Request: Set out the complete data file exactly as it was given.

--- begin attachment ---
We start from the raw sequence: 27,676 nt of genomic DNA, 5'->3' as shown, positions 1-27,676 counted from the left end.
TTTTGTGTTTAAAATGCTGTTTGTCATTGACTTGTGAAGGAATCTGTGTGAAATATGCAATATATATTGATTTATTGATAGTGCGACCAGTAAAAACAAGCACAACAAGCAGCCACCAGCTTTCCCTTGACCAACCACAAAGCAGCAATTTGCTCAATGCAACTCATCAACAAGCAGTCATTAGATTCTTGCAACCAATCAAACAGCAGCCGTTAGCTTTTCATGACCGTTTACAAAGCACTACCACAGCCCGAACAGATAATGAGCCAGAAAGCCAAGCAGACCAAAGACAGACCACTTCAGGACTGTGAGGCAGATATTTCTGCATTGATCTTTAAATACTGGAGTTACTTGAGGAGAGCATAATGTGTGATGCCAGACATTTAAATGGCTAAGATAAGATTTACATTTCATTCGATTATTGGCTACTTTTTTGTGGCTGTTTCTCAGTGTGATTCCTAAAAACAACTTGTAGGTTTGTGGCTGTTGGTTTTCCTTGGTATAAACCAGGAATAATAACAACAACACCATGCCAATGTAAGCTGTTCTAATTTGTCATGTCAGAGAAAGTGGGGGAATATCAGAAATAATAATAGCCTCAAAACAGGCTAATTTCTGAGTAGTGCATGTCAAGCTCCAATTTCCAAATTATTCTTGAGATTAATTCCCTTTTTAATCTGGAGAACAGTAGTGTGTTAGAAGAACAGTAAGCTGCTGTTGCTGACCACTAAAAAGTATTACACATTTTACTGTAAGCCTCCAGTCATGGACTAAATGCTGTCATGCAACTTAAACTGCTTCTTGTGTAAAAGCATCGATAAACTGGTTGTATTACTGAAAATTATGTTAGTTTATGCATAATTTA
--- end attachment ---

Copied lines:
We start from the raw sequence: 27,676 nt of genomic DNA, 5'->3' as shown, positions 1-27,676 counted from the left end.
TTTTGTGTTTAAAATGCTGTTTGTCATTGACTTGTGAAGGAATCTGTGTGAAATATGCAATATATATTGATTTATTGATAGTGCGACCAGTAAAAACAAGCACAACAAGCAGCCACCAGCTTTCCCTTGACCAACCACAAAGCAGCAATTTGCTCAATGCAACTCATCAACAAGCAGTCATTAGATTCTTGCAACCAATCAAACAGCAGCCGTTAGCTTTTCATGACCGTTTACAAAGCACTACCACAGCCCGAACAGATAATGAGCCAGAAAGCCAAGCAGACCAAAGACAGACCACTTCAGGACTGTGAGGCAGATATTTCTGCATTGATCTTTAAATACTGGAGTTACTTGAGGAGAGCATAATGTGTGATGCCAGACATTTAAATGGCTAAGATAAGATTTACATTTCATTCGATTATTGGCTACTTTTTTGTGGCTGTTTCTCAGTGTGATTCCTAAAAACAACTTGTAGGTTTGTGGCTGTTGGTTTTCCTTGGTATAAACCAGGAATAATAACAACAACACCATGCCAATGTAAGCTGTTCTAATTTGTCATGTCAGAGAAAGTGGGGGAATATCAGAAATAATAATAGCCTCAAAACAGGCTAATTTCTGAGTAGTGCATGTCAAGCTCCAATTTCCAAATTATTCTTGAGATTAATTCCCTTTTTAATCTGGAGAACAGTAGTGTGTTAGAAGAACAGTAAGCTGCTGTTGCTGACCACTAAAAAGTATTACACATTTTACTGTAAGCCTCCAGTCATGGACTAAATGCTGTCATGCAACTTAAACTGCTTCTTGTGTAAAAGCATCGATAAACTGGTTGTATTACTGAAAATTATGTTAGTTTATGCATAATTTA